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📢 Special coverage of UNGA and Ahvaz terror attack
Week of September 28th

“Despite requests, I have no plans to meet Iranian President Hassan Rouhani. Maybe someday in the future. I am sure he is an absolutely lovely man!”

- U.S. President Donald Trump, on Twitter


Iran's president speaking at the 2018 Nelson Mandela Peace Summit (

Iran not interested: Shortly after Trump’s tweet (above), CNN’s Christiane Amanpour interviewed the Iranian president. During the interview, Amanpour read Trump’s tweet to Rouhani, who with an amused smile dismissed the comment, claiming the U.S. president is “playing with words and will not get us to any solutions.” The day before, Rouhani told NBC News that there were no plans for a meeting. He added, “Naturally, if someone is keen on having a meeting and holding dialogue and creating progress in relationships, that person would not use the tool of sanctions and threats [and bring] to bear all of its power against another government and nation.” In an op-ed for the Washington Post on September 21, Rouhani wrote: “Trump’s offer of direct talks with Iran is not honest or genuine. How can we be convinced of his sincerity while his Secretary of State has gone so far as to set a long list of openly insulting pre-conditions for talks?” The Iranian government said that the U.S. has requested to meet a total of eight times during 2017 (Atlantic Council).  At a conference, President Rouhani told reporters that Tehran does not intend to go to war with Washington in the Middle East (Reuters).

Read U.S. President Donald Trump’s UNGA speech
Read Iranian President Hassan Rouhani’s UNGA speech

Avoiding U.S. sanctions: On the sidelines of the UNGA, the European Union’s foreign policy chief announced that the P4+1 is creating a financial transition mechanism to bypass U.S. sanctions (CNBC). Federica Mogherini said the “special purpose vehicle” (SPV) would “assist and reassure economic operators pursuing legitimate business with Iran.” The technical details of the SPV will be discussed in future meetings, but analysts have doubts about whether it can protect companies from U.S. sanctions. The White House national security advisor issued a warning to the EU for their “special purpose vehicle” that will ignore U.S. sanctions (New York Times). During the United Against Nuclear Iran’s annual conference, an organization that is critical of the JCPOA (Joint Comprehensive Plan of Action), John Bolton said that the U.S. would be “aggressive and unwavering” in enforcing sanctions on Iran, and threatened “terrible consequences” for any country that tries to undermine them. Bolton also issued a stark warning to Iran, “If you cross us, our allies, or our partners; if you harm our citizens there will indeed be hell to pay” (BBC).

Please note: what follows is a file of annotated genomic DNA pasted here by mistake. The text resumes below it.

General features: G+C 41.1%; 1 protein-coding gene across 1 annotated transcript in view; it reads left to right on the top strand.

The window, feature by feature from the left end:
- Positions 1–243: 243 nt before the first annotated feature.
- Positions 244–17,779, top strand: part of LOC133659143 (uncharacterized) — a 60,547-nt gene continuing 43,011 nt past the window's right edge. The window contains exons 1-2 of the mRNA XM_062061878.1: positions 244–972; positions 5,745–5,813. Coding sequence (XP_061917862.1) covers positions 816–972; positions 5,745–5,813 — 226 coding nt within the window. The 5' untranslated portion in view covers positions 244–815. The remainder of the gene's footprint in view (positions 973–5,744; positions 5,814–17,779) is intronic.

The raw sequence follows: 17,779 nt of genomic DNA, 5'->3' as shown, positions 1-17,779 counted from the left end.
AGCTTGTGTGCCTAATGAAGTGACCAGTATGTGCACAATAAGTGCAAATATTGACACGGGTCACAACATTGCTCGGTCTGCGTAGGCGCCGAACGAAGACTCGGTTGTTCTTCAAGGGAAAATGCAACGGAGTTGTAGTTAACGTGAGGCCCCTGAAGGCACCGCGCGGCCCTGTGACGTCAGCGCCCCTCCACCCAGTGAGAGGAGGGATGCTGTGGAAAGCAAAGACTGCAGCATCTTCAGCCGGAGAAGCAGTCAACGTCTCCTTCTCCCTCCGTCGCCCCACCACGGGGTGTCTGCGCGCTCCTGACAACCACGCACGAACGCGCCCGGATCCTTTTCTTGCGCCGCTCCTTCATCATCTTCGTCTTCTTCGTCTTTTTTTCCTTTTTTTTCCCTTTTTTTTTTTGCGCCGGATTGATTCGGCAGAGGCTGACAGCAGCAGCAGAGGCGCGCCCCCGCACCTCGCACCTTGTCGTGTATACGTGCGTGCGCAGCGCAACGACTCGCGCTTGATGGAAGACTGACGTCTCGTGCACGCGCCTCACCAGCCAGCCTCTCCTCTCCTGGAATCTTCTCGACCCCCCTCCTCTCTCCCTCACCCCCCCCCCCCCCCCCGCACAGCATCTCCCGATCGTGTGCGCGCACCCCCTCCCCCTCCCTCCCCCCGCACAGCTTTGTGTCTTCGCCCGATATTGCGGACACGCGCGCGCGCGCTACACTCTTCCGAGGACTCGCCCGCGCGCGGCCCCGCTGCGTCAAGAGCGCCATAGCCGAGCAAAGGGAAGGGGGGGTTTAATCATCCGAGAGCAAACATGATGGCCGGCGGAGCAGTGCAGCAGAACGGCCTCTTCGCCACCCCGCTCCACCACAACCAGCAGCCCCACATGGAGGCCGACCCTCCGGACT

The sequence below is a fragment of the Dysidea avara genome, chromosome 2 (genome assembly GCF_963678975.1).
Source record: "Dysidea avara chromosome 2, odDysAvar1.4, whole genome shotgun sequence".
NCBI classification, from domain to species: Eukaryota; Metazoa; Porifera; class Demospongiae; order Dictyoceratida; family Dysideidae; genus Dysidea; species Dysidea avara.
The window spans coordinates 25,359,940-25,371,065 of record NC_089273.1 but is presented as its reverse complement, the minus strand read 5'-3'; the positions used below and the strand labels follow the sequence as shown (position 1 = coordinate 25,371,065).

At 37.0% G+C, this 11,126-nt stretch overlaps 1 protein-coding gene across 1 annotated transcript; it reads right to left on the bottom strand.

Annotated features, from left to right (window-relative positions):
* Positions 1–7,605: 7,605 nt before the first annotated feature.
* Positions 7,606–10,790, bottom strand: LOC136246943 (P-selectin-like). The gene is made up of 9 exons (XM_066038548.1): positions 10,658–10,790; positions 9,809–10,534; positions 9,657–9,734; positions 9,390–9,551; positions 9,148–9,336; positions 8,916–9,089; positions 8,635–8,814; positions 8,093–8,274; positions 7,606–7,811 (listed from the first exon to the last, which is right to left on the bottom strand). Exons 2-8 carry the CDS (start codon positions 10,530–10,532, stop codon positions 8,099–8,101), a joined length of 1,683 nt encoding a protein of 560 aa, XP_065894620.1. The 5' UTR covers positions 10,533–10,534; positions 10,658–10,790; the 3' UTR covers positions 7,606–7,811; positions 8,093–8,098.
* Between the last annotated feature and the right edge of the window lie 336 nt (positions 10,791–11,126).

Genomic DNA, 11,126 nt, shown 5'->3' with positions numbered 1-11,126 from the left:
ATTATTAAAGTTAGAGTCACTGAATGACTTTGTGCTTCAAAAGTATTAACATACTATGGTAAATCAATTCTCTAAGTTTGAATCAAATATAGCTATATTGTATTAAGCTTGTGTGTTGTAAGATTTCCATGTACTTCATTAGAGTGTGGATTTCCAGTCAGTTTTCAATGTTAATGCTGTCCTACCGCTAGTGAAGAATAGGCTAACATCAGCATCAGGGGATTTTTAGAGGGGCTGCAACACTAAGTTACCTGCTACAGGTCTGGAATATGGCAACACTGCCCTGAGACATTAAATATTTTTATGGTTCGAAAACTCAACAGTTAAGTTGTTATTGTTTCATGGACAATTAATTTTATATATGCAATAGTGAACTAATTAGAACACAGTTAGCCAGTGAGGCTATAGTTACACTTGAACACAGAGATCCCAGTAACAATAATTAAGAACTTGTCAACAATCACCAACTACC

UNSC meeting: President Trump chaired a session of the United Nations Security Council (UNSC) and defended the U.S. decision to withdraw from the 2015 nuclear accord (RFE/RL). He asked members of the UNSC to work with Washington to make sure Tehran “changes its behaviour and never acquires a nuclear bomb.” Trump’s calls for other countries to join in re-imposing sanctions were rejected by the remaining signatories of the JCPOA: Britain, China, France, Germany, and Russia. British Prime Minister Theresa May and French President Emmanuel Macron disagreed with Trump and insisted that the JCPOA is the best way to prevent Tehran from developing nuclear weapons. May said during the session that “ensuring non-proliferation also requires collective leadership” such as what led to the JCPOA ( Iran’s foreign minister responded to Trump's comments on Twitter: “Once again, the U.S. abused the UNSC only to find itself further isolated in its violation of #JCPOA and SC resolution 2231. When will it learn its lesson?”

The Netanyahu show: During his speech at the General Assembly, Israel’s prime minister claimed Iran is hiding a “secret atomic warehouse” in Tehran that contains nuclear equipment and radioactive material (Reuters). Benjamin Netanyahu showed an aerial photograph of the site marked with a red arrow, and pointed to what he says was a previously secret warehouse holding nuclear material. Netanyahu accused European leaders of appeasing Iran and called for new sanctions on the country. The Iranian foreign ministry spokesman called the accusations “baseless and ridiculous” (Haaretz). Meanwhile, Iranian Foreign Zarif tweeted, “No arts & craft show will ever obfuscate that Israel is only regime in our region with a *secret* and *undeclared* nuclear weapons program - including an *actual atomic arsenal*. Time for Israel to fess up and open its illegal nuclear weapons program to international inspectors.”